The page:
Dear Readers: If, in your late-30s, you feel deeply compelled to leave your marriage, or quit your steady, well-paying job, or backpack in remote places for months, recognize that it’s coming from your relationship with yourself.
One person who gets that connection quicker than most, surprised me by saying “that’s about personal transformation.” Right on.
He’s Eyal Danon, whom I recently interviewed about his latest book. It’s a cross between a businessman’s guide for success and a life-coach’s formula for self-fulfillment. (That explains the link to relationship issues).
Those personal leaps to courageous life changes, he says, is “someone realizing it’s time to buckle in regarding becoming the best version of yourself.”
Danon, currently the CEO and author of The Principle of 18: Getting the Most Out of Every Stage in Your Life is both a Columbia University-trained life coach and a successful entrepreneur.
His book offers a new long-range perspective to career-building, based on his conviction that most young people start pouring their energy into work and trying to get ahead far too early.
Instead, his formula urges young adults from age 18 to explore ideas for their future, but wait until age 36 to decide what they really want to do.
Through five such stages, age 90 becomes a hopeful lifespan: “Young Dreamers” under 18 follow their imagination to see where it goes; “Explorers” focus on a quest for the area they’re most passionate about; “Builders” work intently on that chosen area; “Mentors” encourage and help younger people; and “Givers” in retirement ages dedicate themselves to a meaningful cause.
I asked what the most meaningful impact of his own life was, under age 18: Israeli-born, his father had been wounded and severely disabled in 1969. The son feared his father would die. “I learned that we have to make sure that the life we’re going to live is worth living.”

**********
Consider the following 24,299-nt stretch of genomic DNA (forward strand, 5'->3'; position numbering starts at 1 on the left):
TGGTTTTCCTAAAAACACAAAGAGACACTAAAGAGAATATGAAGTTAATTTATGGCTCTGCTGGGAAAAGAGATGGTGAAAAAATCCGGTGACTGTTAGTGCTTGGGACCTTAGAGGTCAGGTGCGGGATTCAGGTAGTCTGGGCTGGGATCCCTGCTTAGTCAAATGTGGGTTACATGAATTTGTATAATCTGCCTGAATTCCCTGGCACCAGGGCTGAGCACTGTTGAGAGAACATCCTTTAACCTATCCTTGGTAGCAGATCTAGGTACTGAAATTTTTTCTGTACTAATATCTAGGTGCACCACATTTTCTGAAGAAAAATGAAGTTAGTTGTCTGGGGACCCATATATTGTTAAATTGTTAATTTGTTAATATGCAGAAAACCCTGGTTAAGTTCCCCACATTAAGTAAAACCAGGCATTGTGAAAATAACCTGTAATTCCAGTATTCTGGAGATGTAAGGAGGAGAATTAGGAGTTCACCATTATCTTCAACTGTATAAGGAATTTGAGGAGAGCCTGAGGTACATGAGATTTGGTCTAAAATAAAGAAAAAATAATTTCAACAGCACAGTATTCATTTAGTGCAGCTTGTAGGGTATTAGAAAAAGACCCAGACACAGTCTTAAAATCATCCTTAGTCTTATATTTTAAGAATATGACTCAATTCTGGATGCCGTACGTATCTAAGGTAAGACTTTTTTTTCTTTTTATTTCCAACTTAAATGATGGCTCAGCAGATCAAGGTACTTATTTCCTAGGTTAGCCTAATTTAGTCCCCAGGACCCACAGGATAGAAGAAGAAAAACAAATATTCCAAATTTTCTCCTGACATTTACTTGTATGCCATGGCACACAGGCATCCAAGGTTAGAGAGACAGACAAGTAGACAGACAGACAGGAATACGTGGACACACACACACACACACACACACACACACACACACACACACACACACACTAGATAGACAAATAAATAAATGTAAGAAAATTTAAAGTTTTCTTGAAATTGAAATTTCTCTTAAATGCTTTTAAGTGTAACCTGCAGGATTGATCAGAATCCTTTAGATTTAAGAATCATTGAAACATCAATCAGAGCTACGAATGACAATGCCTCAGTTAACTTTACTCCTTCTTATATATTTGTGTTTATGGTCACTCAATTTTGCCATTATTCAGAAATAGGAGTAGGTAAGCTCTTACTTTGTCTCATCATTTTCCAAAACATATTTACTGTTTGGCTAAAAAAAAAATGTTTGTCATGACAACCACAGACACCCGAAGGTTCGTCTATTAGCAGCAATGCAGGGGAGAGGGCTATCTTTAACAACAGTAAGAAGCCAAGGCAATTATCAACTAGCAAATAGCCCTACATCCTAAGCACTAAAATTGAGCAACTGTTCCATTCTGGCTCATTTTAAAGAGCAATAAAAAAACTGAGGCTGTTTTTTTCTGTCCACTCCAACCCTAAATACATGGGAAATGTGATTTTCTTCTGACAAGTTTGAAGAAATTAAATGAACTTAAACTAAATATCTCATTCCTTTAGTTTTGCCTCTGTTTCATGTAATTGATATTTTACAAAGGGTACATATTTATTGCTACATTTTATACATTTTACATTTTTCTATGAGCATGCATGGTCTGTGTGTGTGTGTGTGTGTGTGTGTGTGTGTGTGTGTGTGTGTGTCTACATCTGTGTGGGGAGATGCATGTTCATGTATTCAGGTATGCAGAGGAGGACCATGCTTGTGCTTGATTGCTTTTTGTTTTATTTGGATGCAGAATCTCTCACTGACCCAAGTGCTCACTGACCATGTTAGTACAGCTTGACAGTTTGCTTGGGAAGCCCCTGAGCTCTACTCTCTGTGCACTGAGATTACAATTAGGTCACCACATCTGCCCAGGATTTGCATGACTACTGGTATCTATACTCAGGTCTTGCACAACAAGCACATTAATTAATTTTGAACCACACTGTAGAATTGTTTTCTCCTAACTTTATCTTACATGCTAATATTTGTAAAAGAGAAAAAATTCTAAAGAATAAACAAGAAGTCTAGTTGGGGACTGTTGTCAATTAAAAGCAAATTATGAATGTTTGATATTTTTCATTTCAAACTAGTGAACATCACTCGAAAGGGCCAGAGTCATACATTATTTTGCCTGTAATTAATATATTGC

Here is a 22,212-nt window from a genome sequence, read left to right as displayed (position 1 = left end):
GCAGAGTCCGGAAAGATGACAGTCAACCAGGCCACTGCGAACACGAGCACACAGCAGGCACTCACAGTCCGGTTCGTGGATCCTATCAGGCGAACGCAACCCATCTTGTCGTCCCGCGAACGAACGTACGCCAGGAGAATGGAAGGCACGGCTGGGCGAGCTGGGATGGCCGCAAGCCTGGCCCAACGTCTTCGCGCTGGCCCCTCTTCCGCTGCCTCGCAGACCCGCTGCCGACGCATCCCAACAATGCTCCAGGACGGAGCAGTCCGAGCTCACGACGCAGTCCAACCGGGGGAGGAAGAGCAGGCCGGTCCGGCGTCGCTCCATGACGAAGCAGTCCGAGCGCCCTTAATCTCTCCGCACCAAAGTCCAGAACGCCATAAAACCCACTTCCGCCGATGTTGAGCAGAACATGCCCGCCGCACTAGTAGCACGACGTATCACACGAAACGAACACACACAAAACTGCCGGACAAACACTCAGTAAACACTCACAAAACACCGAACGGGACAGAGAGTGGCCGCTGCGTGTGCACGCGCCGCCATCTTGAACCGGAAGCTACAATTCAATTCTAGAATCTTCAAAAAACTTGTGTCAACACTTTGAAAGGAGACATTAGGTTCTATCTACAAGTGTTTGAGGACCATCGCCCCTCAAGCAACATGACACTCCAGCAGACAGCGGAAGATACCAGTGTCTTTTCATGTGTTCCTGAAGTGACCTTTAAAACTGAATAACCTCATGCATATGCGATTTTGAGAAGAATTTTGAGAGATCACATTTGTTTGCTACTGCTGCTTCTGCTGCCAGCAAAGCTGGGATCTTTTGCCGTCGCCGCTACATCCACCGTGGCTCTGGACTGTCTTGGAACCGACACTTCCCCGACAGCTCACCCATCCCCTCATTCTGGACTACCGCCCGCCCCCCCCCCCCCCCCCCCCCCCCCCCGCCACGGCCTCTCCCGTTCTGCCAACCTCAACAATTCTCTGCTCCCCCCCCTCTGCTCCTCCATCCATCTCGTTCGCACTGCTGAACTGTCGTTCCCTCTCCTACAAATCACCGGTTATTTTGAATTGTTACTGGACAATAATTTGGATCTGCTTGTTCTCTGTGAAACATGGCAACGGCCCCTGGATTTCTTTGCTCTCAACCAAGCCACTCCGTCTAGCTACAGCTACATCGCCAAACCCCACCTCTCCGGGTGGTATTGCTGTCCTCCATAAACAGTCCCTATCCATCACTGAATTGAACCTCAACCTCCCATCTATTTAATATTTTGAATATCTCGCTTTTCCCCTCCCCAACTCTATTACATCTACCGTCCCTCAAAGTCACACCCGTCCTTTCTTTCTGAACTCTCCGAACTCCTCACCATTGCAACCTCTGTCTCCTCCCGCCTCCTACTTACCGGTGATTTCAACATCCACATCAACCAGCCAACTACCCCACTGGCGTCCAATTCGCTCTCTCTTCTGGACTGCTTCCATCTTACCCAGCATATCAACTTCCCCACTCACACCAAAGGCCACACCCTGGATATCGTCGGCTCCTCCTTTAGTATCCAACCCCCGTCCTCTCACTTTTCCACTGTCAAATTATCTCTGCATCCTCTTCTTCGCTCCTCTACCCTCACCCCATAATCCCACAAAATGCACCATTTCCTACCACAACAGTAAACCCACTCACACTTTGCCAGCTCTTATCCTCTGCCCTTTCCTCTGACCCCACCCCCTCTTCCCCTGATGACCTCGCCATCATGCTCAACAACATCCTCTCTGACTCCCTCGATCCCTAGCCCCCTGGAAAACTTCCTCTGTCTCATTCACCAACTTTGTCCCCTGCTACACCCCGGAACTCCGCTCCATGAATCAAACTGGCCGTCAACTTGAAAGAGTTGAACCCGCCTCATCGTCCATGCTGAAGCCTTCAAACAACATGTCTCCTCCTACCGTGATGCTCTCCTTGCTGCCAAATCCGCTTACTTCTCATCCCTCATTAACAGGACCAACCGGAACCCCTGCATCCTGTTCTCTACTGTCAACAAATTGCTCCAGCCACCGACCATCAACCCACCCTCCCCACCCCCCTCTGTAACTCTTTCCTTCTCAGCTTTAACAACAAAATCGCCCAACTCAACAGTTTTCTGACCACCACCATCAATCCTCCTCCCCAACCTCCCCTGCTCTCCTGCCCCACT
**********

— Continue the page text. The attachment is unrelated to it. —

After compulsory military service at 21, he moved to America, studied hospitality management and was hired by InterContinental Hotels and Resorts. Over the years he’s been life coach to many of the executives who also wanted personal and relationship advice.
But as he reached age 30, he convinced himself and his girlfriend to leave it all and backpack for 18 months to remote places in India, Nepal, Thailand and more.
It was an explorer stage, despite that his mother had warned against it, saying, “Look at your friends. They are moving ahead in the world. And you are throwing it all away!” He’s published a memoir about the trip, Before the Kids and Mortgage.
On his return, he immersed himself in “building” his profile with three books published so far. And ever since, he’s immersed himself in the “building” work that currently defines his career.
At 36, he became vice-president of marketing for a publicly-traded technology company. Danon says of that “builder” period, “Work to exhaust your potential, take risks in what you’re working towards, and don’t obsess.”
Currently based in New Jersey with his wife and three children, now ages 22, 20 and 15, he’s constantly expanding his profile. Yet he still maintains the relationship he insisted on having with himself: “Minimize your regrets, decrease your worries, and live a happier more meaningful life.”
The take-away message here is that the work we do within a day-to-day life or career path is very much affected by the relationship work we do intentionally, and by choosing what we need and how we attain it within the lives we lead.
Dear Ellie: My friend of 10 years makes me angry. No matter what I say about something, she knows it already and has an opinion. If I speak of a personal experience, she’ll say she experienced it too, even regarding significant life experiences. Another close friend said that people act like this because they’re jealous of others. Why me? I’m not special.
But I know before I mention something that she’ll have an opinion. Why do people behave this way? It makes me wary of her friendship. Should I laugh it off or just not be surprised?
We all need friends. But those who are repeatedly irritating require a re-think about why you’re still friends. Does she have any likeable features — fun-loving, supportive? If these don’t apply, try gently lessening contact. But be prepared to answer her if she asks what’s going on. No need to be unkind.
Ellie’s tip of the day
New ways to consider jobs and career-building have similar approaches to your relationship and personality needs.
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